At birth, Don Smith was diagnosed with hemophilia A, a bleeding disorder. At that time, treatment options for the illness were limited. Most patients were not expected to live much beyond their early adulthood. However, over the decades, treatments evolved and developed rapidly and gave Don a chance to live a fulfilling life while still managing his hemophilia effectively. Recently, Patient Worthy spoke with him to learn more.
Hemophilia is a genetic disorder which affects the ability of the blood to form clots, a process that is vital for stopping bleeding after a wound is sustained. The severity of symptoms can vary widely. The disorder is caused by a mutation found on the X chromosome. Symptoms include bleeding for a long time after an injury, risk of bleeding in the brain and joints, and easy bruising. Bleeding in the joints can cause permanent damage and brain bleeding can lead to headaches, decreased consciousness, and seizures. There are multiple types of hemophilia, with the most common types being type A and type B, which are distinguished by having deficiencies in different clotting factors. Treatment involves replacing the missing clotting factor. Drugs that thin the blood should be avoided. To learn more about hemophilia, click here.
In Don’s childhood days, hemophilia was often treated only when a bleed occurred using blood transfusions:
“They would be transfused with blood and isolated, and basically immobile for a period of time until hopefully the bleeding stopped. Treatments then advanced into separating the components of the blood responsible for clotting.” – Don
This approach to management, using clotting factors from donated blood, continued for several decades until the next advancement came in the late 80s:
“Recombinant technology allowed for synthetic factors to be made. All treatments were delivered with intravenous infusion.”
These infusions were administered as much as three or four times a week, placing a substantial burden on the patient. The biggest advancement showed up in just the last few years: emicizumab-kxwh (marketed as Hemlibra) is a bispecific antibody that was first approved in 2017 by the US Food and Drug Administration (FDA). It binds to coagulation factors IX and X, which is normally the function of factor VIII, which is absent or deficient in hemophilia A patients. This therapy is administered subcutaneously and only needs to be dosed once a week, once every 2 weeks, or once a month. It’s also possible for patients to administer this treatment on their own.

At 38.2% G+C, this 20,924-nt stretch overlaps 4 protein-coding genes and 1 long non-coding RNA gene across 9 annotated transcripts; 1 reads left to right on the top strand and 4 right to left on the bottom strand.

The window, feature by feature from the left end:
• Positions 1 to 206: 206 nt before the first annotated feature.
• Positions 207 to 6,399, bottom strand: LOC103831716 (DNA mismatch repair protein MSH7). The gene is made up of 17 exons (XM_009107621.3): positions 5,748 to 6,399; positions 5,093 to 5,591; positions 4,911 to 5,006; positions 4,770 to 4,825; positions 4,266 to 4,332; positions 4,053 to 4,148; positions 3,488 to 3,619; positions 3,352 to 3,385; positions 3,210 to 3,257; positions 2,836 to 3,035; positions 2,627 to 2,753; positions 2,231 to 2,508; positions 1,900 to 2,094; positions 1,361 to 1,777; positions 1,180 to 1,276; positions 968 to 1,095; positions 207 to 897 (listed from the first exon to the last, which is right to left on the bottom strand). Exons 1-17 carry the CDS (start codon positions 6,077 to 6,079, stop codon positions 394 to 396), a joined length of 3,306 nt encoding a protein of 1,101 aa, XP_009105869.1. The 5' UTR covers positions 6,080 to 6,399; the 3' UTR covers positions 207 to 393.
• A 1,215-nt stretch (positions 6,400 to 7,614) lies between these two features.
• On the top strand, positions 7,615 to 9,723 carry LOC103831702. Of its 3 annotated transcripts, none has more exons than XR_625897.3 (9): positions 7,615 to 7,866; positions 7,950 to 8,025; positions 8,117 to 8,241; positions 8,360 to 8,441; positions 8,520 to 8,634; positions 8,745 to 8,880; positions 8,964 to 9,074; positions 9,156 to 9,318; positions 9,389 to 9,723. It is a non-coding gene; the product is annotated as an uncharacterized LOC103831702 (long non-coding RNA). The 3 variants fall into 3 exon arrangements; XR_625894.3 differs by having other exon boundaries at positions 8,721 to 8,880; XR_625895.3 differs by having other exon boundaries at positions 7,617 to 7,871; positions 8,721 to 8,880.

“Basically it takes me from having severe hemophilia to dealing with a very mild case…I can basically function like anyone else would in society.”
Don is from Wichita, Kansas, which is known for its aircraft industry, and the university there offered aerospace engineering. He chose this path for his career, partially because it would allow him to have the insurance necessary to cover costly hemophilia treatments. It’s also not a physically demanding field, which is another benefit for someone with a bleeding disorder.
Don began to love his career as an engineer and is currently contracted with NASA.
“My disease has never been an issue, but my employers tend to know about my condition in case an accident were to occur.”
Nevertheless, there were some times when hemophilia was a challenge. Repeated bleeds, particularly in his left ankle, caused arthritis to develop over time. Eventually, surgery was necessary if he was to retain his mobility. Don has some concerns about how his employer and coworkers would handle the situation since he would be out of work for a while.
When he returned, he had to use a knee scooter for some time while he recovered from the operation. Remarkably, when he returned to work, he found that the other technicians had taken it upon themselves to accommodate him:
“They had built little ramps and other access points that allowed me to navigate the wind tunnel without issue…it opened my eyes to how important it is to have good solid people around you.”
Don expressed his gratitude for the scientific advancements that allowed for improvements in his treatment throughout his life and emphasized how essential it is for those with chronic illness to seek community.